Within the coming week Pope Francis will visit the Greek island of Lesbos, which has been dubbed “the gateway to Europe” because of the staggering number of migrants arriving to its shores, to draw attention to the plight of migrants trying to enter Europe.
Commenting on the visit, L’Osservatore Romano, the Vatican’s newspaper, underscored the “increasingly precarious living conditions for thousands of refugees and migrants” who have reached the Greek island of Lesbos. The paper said that with his visit, Pope Francis would “offer a Christian response to the tragedy that is unfolding” in Greece, just as he has “pierced the veil of indifference” surrounding the migrants in recent weeks.
Greek President Prokopis Pavlopoulos issued a formal invitation to the Pope to visit Lesbos on Tuesday, but the initiative for the trip came from the Pope himself. Francis reportedly made overtures to the religious authorities in Greece, and officials of the Greek Orthodox Church replied that he should visit the island of Lesbos where hundreds of thousands of refugees have arrived by boat over the past year.
Though still not officially confirming the report, the Vatican has given clear indications of its trustworthiness. The papal spokesman, Father Federico Lombardi, admitted that “discussions are under way, though nothing is definite yet,” and added that “the Greek sources [announcing the trip] are authoritative.”
Greek news sources have said that the Pope will visit Lesbos on April 14 and 15, together with the Orthodox Ecumenical Patriarch Bartholomew and the Archbishop of Athens. The Greek Prime Minister Alexis Tsipras is also slated to accompany the Pope on his visit.
In his invitation letter to the Pope, President Pavlopoulos underscored the difficult circumstances of the migrants stranded in Greece and emphasized the need to raise awareness on the issue in other European countries.
“I am convinced that Your presence on the side of refugees, will not only console them, but will also turn everyone’s attention to their dramatic situation, touching the hearts of people around the world,” the President said.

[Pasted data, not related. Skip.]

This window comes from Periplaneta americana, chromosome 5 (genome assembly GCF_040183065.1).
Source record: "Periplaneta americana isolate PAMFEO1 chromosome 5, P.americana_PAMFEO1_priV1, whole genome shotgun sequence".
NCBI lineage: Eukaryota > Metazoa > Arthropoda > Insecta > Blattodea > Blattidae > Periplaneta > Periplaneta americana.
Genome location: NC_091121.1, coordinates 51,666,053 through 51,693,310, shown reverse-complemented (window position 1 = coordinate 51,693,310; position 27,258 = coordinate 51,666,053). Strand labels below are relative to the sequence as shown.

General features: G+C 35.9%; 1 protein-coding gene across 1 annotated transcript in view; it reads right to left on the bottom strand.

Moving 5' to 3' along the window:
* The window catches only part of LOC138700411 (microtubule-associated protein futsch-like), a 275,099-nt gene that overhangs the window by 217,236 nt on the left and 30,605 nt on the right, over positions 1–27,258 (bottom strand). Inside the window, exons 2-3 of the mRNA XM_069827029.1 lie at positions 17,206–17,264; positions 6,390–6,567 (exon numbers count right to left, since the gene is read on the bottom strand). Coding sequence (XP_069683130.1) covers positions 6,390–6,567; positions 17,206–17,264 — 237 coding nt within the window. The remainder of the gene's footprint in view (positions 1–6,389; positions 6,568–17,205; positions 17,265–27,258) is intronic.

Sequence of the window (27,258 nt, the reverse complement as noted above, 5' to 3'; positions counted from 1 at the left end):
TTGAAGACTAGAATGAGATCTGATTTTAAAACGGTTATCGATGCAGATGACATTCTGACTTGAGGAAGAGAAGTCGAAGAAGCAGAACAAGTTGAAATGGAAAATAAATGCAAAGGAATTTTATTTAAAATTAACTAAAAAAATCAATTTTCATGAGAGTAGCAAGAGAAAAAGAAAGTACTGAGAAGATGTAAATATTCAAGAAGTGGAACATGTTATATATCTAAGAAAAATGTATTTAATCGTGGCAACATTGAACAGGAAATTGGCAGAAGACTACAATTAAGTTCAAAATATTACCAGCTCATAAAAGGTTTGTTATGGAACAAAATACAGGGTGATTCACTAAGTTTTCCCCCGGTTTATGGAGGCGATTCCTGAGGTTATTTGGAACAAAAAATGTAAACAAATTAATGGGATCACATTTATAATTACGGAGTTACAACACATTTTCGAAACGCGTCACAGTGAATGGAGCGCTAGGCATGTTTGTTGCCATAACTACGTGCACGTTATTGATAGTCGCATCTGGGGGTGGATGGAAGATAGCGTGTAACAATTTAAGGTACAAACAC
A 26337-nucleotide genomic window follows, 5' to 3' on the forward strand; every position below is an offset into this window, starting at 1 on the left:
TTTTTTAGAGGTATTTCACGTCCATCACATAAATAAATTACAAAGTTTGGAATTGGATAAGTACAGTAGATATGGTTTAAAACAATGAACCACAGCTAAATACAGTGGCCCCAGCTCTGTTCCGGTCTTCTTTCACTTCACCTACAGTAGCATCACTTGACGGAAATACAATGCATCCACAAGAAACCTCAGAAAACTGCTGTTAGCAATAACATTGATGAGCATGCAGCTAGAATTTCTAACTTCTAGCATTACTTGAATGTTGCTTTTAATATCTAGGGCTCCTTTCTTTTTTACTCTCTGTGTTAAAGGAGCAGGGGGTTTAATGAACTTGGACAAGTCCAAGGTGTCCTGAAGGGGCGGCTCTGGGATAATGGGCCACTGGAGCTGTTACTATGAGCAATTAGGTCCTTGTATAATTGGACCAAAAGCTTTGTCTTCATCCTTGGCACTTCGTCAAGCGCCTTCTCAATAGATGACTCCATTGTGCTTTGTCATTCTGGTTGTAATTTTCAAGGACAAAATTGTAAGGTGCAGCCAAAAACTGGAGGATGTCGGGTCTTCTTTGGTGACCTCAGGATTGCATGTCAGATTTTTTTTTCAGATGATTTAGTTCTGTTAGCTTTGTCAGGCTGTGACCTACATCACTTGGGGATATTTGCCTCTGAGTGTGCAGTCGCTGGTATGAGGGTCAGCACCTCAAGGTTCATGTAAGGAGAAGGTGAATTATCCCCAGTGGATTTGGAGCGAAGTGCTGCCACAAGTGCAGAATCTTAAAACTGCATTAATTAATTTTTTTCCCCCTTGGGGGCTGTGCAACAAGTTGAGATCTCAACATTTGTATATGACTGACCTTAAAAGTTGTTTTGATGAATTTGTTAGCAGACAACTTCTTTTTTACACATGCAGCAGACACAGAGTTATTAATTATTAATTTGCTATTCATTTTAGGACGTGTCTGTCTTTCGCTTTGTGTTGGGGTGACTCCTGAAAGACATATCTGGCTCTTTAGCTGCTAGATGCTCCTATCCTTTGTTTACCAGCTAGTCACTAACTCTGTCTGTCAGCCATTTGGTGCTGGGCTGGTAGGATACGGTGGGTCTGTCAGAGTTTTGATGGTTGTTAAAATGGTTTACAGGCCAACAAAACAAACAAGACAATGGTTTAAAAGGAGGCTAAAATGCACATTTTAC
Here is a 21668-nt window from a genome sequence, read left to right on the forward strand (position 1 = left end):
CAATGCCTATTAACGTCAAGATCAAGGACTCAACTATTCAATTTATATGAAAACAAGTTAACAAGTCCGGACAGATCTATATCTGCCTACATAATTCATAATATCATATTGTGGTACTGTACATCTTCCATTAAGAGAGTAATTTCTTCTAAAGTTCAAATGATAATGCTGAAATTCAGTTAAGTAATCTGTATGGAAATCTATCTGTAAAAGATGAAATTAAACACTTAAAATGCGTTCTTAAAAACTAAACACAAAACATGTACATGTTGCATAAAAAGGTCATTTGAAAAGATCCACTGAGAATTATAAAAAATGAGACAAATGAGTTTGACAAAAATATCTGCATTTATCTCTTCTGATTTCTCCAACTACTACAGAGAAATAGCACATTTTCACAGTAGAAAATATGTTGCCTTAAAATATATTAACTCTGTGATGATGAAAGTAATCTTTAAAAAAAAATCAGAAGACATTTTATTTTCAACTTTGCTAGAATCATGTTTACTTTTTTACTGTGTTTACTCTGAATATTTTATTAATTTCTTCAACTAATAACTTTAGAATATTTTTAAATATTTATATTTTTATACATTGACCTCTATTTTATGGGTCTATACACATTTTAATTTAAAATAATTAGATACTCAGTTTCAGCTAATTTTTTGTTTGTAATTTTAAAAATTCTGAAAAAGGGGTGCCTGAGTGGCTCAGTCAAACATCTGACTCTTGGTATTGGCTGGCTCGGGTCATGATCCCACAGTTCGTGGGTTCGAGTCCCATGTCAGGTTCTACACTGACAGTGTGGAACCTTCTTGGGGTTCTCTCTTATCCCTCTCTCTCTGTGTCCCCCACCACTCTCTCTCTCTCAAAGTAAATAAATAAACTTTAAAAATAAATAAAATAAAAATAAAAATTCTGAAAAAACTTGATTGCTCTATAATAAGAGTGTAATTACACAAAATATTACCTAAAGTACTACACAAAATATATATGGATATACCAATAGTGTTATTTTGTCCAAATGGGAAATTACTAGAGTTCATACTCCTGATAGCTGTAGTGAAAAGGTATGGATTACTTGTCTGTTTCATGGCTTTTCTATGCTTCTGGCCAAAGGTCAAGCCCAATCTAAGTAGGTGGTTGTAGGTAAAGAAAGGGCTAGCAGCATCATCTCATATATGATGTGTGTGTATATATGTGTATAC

“With this thought, I wish to invite You to visit one of the first entry points of refugees at the island of Lesvos, and be next to our fellow human beings who are suffering, along with the Ecumenical Patriarch and the Archbishop of Athens and All Greece,” he added.
“Your visit in Lesvos will strengthen significantly the efforts to raise awareness for the refugee drama and highlight the humanist principles of our common European civilization,” the letter concludes.
Several weeks ago, Pope Francis launched an appeal to the nations of the world to open their hearts and their doors to migrants who are standing “at the border,” in an apparent reference to the many migrants camped at key border positions trying to enter Europe.
During the last year, more than 1.1 million migrants entered the European Union and the unabated flow has prompted countries along the main migration corridor through the Balkans to seal their borders, leaving tens of thousands encamped in Greece.
“How many of our brothers and sisters are living in this time a real and dramatic situation of exile,” Francis said, “far from their homeland, still in their eyes the reflection of their homes reduced to rubble, their hearts full of fear and often, unfortunately, sorrow at the loss of loved ones!”
“And when they try to go somewhere else, they find the door closed to them,” Francis continued, “There they are, at the border, because so many doors and so many hearts are closed. Today’s migrants suffer from the cold, without food and with no way to enter. They do not feel welcome.”
“How it pleases me to hear of nations and rulers who open their hearts and open their doors!” he said.
The number of migrants traveling from Turkey to Greece in recent months has been astronomical. In January 2016 alone, more than 67,000 refugees and migrants arrived in Greece, representing almost 40 times the number in the same period of 2015.
According to the UN High Commission for Refugees (UNHCR), more than 90 percent of those arriving to Greece by sea come from the countries of Syria, Iraq, and Afghanistan. Most arrive on the small island of Lesbos, while others make for the Greek islands of Chios, Samos, Agathonisi, Leros, Kos, and Rhodes.
With its 630 square miles and a population of over 90 thousand inhabitants, Lesbos is the third largest Greek island and the eighth largest island in the Mediterranean. Because of its geographical position, it has been the preferred arrival point for Syrian refugees and others from the Middle East wishing to travel to Europe.
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